Table Speech


“New Zealand in the World”

November 18, 2009

H. E. Mr. Ian Forbes Kennedy
New Zealand Ambassador

<New Zealand –the Country and Its People>
 Some 60 million years ago, during the Palaeozoic era, New Zealand lay beneath the sea as part of Gondwanaland. The earth's crust moved dramatically and New Zealand rose to the surface in its current form about 10 million years ago, becoming the youngest country in the world.

 According to Maori legend, the great Polynesian navigator Kupe discovered New Zealand during his epic voyage. Later on, estimated around 1350, numbers of Maori arrived in a Great Fleet of seven canoes across the vast South Pacific Ocean. Some time after that, the first European (Pakeha) settlers arrived in small sailing ships from England, Ireland, Scotland and Wales. They sought better life in New Zealand, away from the class-bound nature of Britain where economic and social strata pre-determined people’s fate.

<New Zealand Aspirations>
  No one New Zealander is quite like another, embodying the Kiwi ethos of intellectual curiosity, sense of adventure and will to explore new horizons. The following four New Zealanders are leaders we look up to and draw inspiration from.

 Sir Ernest Rutherford, born in 1871, is the Nobel prize-winning physicist. Renowned to be the father of modern nuclear physics, his down-to-earth country-boy upbringing led to his exceptional originality as a thinker.

 Sir Edmund Hillary, born in 1919, stunned the world by becoming the first mountaineer to climb Mount Everest in 1953. For all his achievements, he remained extremely humble.

 Bruce McLaren, born in 1937, was an exceptional racing car driver. During his short 32-year-life, he contributed both to the sport and racing car construction engineering.

 Peter Jackson, born in 1961, is one of the leading film-makers in the world, best known for his Academy Awards winning production of The Lord of the Rings.

<Virtual Distance>
 There are three factors defining virtual distance: physical distance (which is measurable), operational distance (day-to-day distractions that keep us from paying attention to one another), and affinity distance (things like value misalignments and lack of feeling interdependent upon one anther). Virtual distance determines the productivity and innovation of teams, sometimes far apart. Measured in terms of virtual distance, New Zealand and Japan are very close indeed.

<New Zealand/Japan Partnership>
 We need to connect with the rest of the world, in terms of economic benefits, cultural enrichment and international partnerships to address world issues of climate change and security.

 New Zealand is located on the rim of Asia-Pacific region, our greatest strategic asset, as Asia is likely to propel world economic growth for some time ahead. Our government, academics and business leaders identified Asia as the most important region for our future prosperity. Exports and tourism have grown steadily, thus making the virtual distance ever closer. New Zealand seeks to be part of the bi- and pluri-lateral trade links established throughout the Asia Pacific region.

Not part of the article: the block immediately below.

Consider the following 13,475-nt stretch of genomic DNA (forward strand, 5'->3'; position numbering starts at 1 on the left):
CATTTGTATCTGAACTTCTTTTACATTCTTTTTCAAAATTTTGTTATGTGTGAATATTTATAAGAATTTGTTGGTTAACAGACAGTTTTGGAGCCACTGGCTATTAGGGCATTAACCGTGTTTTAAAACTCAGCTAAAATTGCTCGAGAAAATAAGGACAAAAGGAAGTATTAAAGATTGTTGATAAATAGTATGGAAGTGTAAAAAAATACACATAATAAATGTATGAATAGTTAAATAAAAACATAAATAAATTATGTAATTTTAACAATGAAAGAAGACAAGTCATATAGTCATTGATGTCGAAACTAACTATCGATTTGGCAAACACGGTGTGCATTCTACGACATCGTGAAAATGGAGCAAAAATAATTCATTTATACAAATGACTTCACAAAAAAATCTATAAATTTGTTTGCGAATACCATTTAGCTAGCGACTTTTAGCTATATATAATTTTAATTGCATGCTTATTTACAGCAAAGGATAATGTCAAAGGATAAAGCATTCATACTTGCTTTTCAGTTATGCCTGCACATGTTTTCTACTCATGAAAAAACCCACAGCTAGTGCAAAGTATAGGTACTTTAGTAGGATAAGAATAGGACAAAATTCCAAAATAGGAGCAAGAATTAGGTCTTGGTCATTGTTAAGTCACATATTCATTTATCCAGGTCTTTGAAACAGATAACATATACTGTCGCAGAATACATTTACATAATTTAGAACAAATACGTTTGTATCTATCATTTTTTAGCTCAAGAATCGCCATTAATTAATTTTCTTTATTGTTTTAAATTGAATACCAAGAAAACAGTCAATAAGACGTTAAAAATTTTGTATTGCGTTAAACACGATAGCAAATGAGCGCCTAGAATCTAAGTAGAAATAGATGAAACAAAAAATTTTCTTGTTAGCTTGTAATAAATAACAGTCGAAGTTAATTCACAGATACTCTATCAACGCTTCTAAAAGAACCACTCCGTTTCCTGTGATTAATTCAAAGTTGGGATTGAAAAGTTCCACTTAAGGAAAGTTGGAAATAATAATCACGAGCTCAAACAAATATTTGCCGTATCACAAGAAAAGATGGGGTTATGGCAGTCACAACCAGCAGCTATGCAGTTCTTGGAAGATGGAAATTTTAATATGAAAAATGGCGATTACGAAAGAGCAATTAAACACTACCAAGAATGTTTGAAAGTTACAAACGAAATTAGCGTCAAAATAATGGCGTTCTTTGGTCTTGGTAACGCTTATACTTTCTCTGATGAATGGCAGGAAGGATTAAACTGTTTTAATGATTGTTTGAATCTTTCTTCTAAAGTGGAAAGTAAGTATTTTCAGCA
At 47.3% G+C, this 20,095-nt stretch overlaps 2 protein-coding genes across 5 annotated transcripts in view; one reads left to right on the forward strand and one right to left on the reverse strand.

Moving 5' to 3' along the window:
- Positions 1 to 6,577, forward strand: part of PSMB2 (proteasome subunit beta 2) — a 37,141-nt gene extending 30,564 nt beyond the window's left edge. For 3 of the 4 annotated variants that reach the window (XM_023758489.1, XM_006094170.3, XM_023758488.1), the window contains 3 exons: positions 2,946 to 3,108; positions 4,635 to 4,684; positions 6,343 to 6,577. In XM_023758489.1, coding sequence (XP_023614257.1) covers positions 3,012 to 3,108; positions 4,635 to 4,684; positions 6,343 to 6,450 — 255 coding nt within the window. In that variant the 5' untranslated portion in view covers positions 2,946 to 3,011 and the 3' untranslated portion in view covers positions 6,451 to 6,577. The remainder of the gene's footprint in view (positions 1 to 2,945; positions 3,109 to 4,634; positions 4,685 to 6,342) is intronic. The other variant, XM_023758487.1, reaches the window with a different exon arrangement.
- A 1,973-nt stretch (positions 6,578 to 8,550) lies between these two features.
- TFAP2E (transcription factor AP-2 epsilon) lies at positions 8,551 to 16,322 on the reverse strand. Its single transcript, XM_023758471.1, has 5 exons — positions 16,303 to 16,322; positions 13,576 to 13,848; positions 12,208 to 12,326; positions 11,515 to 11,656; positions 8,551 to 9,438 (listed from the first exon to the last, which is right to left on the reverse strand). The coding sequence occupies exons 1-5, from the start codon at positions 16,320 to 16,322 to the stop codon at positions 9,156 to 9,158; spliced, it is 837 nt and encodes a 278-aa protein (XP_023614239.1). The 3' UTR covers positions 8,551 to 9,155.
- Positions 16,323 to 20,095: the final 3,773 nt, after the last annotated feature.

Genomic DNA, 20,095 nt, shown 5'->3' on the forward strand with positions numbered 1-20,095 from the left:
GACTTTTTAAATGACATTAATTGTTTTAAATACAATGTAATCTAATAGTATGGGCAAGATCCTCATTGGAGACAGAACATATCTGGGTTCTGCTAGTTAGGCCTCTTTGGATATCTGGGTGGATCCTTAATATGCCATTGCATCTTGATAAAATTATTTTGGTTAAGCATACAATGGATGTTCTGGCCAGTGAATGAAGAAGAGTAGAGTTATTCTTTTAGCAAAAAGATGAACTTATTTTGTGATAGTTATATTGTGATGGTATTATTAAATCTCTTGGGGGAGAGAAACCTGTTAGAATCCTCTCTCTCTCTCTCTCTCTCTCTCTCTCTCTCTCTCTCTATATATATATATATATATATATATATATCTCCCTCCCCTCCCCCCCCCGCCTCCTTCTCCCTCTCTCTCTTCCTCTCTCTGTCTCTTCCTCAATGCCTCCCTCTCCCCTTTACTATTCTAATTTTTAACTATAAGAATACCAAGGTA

As for trade agreements, we have had the 26-year-Free Trade Agreement (CER) with Australia. Last year, we signed FTA with China, followed by Hong Kong, the Gulf States and the ASEAN nations this year. Negotiations with India and Korea are under way. Trans Pacific Strategic Economic Partnership (P4), between NZ, Singapore, Chile and Brunei Darussalam entered into force in 2006. Expanded comprehensive agreement, Trans-Pacific Partnership (TPP), is also envisioned.

 Having said that, let me point out the unfortunate absence of FTA agreement between New Zealand and Japan, due to concerns over agriculture. In most areas New Zealand and Japan could aspire to conclude a high quality FTA that would provide a benchmark for others in the region.

 While we are too small to pose a threat to Japan’s agriculture, what we do export to Japan is recognised to be safe and high quality. We can be a partner in Japan’s food security.

 We are keen to deepen co-operation with agricultural producers in Japan, to solve the triple problem of an aging farm population, an increasing acreage of agricultural land lying idle, and a declining food self-sufficiency ratio, through improved productivity and efficiency. There is no magic solution to these problems, but from New Zealand’s experience the answer lies not in protection, but in making farming responsive to price signals in order to attract innovative new entrants with the samurai spirit to compete with the best in the world.

 In fact there are cases already where New Zealand has helped provide Japanese farmers with new technologies and income opportunities. We should be looking for more Win-Win solutions of this kind.

 When Prime Ministers Key and Hatoyama met last month, they agreed on taking steps to deepen the economic relationship. To conclude, New Zealand wants to see its relationship with Japan move forward at all levels.